Top 10 American Flags Made Out of Food

Here at Endless Simmer, we pledge allegiance to two things: this great country we call America, and all the ridic food treasures it holds within. Fine citizens of our sea-to-shining-sea have taken it upon themselves to honor the former with the latter; there are so many entertaining food flags lurking around the internet. Just in time for the daydrinking-fueled, explosion-laden meatstravaganza that is the celebration of our glorious nation’s birth, here are our T10AFMOOF: Top 10 American Flags Made Out Of Food.

10. Taco Bell Hot Sauce Flag

Like many of life’s greatest and most inspirational mysteries, we’re not sure exactly where it originated… but this beautiful Taco Bell Hot Sauce Flag has been making the rounds on Twitter lately. We support it. Not a bad idea for a festive “tablescape” if you’re serving tacos at your holiday gathering.

 9. Cake Pop Flag

Cake? Fine. Cake pops? Sure, whatever. Cake pops remade into cake?! Invention and the freedom to do what you want is the backbone of this great country! We’ll take it! Thanks, Bakerella.

 8. Pancake Flag

Mom to 2 Posh Lil Divas has the right idea: start your day the American way! To turn boring, regular pancakes into spectacularly patriotic pancakes that even George Washington would be proud of, all you need is some food coloring and chocolate chips.

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Uniformly Different, Uniformly Delicious

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So JoeHoya totally stole my Part II thunder.

With my extreme abundance of tomatoes over the weekend, I made two go-to tomato recipes simultaneously: tomato sauce and gazpacho. Of course it was an obvious way to turn almost rotting tomatoes into something edible, as Joe Hoya pointed out.

And he’s right. Gazpacho is uniformly delicious but not uniformly similar in ingredients. In fact, tomatoes aren’t even a constant in some recipes.

As I rummaged through the tomatoes I noticed that a good half were yellow and the rest were a mix of red, purple, orange and green. I reserved the yellow for the gazpacho while I used the other colors for my maroon colored sauce.

Yellow Gazpacho

Roughly chop about 3 pounds of yellow tomatoes, non-rotting parts only. Immersion blend the following: yellow tomatoes, peeled, de-seeded and sliced cucumber, chopped Hungarian Stuffing Peppers (carries a bit of heat, way more flavorful than a green bell pepper and they are in light in color to match the yellow tomatoes), oil, white wine vinegar, salt and white pepper.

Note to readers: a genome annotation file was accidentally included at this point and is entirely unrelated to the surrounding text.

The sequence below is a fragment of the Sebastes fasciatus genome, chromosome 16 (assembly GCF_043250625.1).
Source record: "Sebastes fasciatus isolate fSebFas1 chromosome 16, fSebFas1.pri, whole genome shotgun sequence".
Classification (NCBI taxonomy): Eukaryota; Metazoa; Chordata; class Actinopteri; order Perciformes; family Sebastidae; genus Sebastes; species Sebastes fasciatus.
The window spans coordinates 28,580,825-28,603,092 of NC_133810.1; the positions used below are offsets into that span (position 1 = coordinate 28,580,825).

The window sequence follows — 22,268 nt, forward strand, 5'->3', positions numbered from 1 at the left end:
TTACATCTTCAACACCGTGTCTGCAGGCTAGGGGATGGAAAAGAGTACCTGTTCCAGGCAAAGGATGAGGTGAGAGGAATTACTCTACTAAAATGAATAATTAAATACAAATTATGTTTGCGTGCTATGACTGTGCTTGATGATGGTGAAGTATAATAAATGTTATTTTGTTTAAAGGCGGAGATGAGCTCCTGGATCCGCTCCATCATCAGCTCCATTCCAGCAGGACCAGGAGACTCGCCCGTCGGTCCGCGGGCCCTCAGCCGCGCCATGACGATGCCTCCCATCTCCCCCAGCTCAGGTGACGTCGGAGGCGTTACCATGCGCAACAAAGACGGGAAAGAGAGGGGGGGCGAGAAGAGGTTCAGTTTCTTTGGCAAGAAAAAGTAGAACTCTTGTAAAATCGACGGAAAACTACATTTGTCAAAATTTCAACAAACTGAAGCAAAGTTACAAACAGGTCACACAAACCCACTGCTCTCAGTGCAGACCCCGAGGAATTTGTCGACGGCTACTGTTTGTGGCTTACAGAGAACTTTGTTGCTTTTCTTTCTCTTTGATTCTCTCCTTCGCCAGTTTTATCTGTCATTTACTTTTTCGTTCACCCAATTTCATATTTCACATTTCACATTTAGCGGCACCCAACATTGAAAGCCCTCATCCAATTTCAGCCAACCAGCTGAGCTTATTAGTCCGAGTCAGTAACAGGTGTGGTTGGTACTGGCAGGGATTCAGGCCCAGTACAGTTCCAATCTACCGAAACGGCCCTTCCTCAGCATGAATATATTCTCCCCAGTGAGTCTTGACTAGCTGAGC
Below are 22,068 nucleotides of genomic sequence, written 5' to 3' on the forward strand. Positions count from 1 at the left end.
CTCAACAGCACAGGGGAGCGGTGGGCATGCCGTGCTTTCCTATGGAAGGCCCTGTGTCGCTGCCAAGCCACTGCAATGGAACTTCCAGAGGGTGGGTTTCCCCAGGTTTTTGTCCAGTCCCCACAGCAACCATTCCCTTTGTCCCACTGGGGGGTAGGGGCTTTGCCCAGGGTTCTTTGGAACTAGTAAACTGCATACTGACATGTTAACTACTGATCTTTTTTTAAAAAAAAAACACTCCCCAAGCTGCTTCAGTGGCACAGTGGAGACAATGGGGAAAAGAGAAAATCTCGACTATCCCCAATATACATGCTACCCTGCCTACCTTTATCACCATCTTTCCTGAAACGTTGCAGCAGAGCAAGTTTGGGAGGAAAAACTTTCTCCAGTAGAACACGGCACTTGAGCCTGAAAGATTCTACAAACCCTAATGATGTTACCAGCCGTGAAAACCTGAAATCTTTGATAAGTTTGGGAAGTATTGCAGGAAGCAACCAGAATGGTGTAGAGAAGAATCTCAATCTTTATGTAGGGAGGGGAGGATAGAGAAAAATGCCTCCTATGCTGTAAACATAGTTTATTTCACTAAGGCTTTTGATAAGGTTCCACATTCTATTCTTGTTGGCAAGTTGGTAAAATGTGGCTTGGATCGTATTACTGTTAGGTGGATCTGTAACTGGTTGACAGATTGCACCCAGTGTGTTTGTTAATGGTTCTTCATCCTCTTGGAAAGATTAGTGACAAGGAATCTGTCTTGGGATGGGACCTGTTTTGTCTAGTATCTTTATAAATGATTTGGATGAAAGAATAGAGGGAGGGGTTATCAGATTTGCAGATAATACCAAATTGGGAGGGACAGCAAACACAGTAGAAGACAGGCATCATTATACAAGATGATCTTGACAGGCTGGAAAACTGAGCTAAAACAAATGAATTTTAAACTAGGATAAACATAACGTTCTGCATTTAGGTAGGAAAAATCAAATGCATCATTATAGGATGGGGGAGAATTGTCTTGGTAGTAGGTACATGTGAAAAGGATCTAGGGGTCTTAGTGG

Cracked black pepper, to me, is one of the most attractive finishes to a dish. But for some reason I became really interested in preserving the pale yellow color of the cold soup. Cue the white pepper.

For color, however, I sliced in half sugar baby tomatoes. At least that is what I think that variety of tomato is called: they are slightly larger than sun golds, have a red exterior with white zig zag lines on the skin.

Also for some texture there are a few croutons, half floating on the surface. I simply cubed left over bread, tossed it with kosher salt, freshly cracked pepper and oil and placed it in a 350 oven for about 20 minutes.

Should You Let Slimy Greens Slither Away


I wasn’t kidding when I said I was stalling on my way back to the kitchen. I’ve been home more than a week and have been in the kitchen maybe three times. I’m starting slowly.

I was away at Maids’ wedding the first weekend we were back and I refused to go real food shopping until I could make it to the farmers market on the next Saturday. I was freaking craving eggs, but I wanted to wait to buy them there. So I had to figure out how to create something to eat with almost nothing.

Gazpacho a la Leftovers

Luckily, my work catered (actually Couscous Cafe catered) a lunch meeting and there were leftovers. A co-worker let me steal a bag with a dressed-salad mix (romaine, feta, olives, carrot shreds, onion, tomato), another bag with a veggie salad (chunks of tomato, cucumbers, onion and parsley dressed in vinegar and oil) and another bag of pita triangles.

80 and I tore through part of the salad as a side for leftover pizza, but I just wasn’t sure how to make the rest into a meal the next day. Ah! I’ll buzz it!

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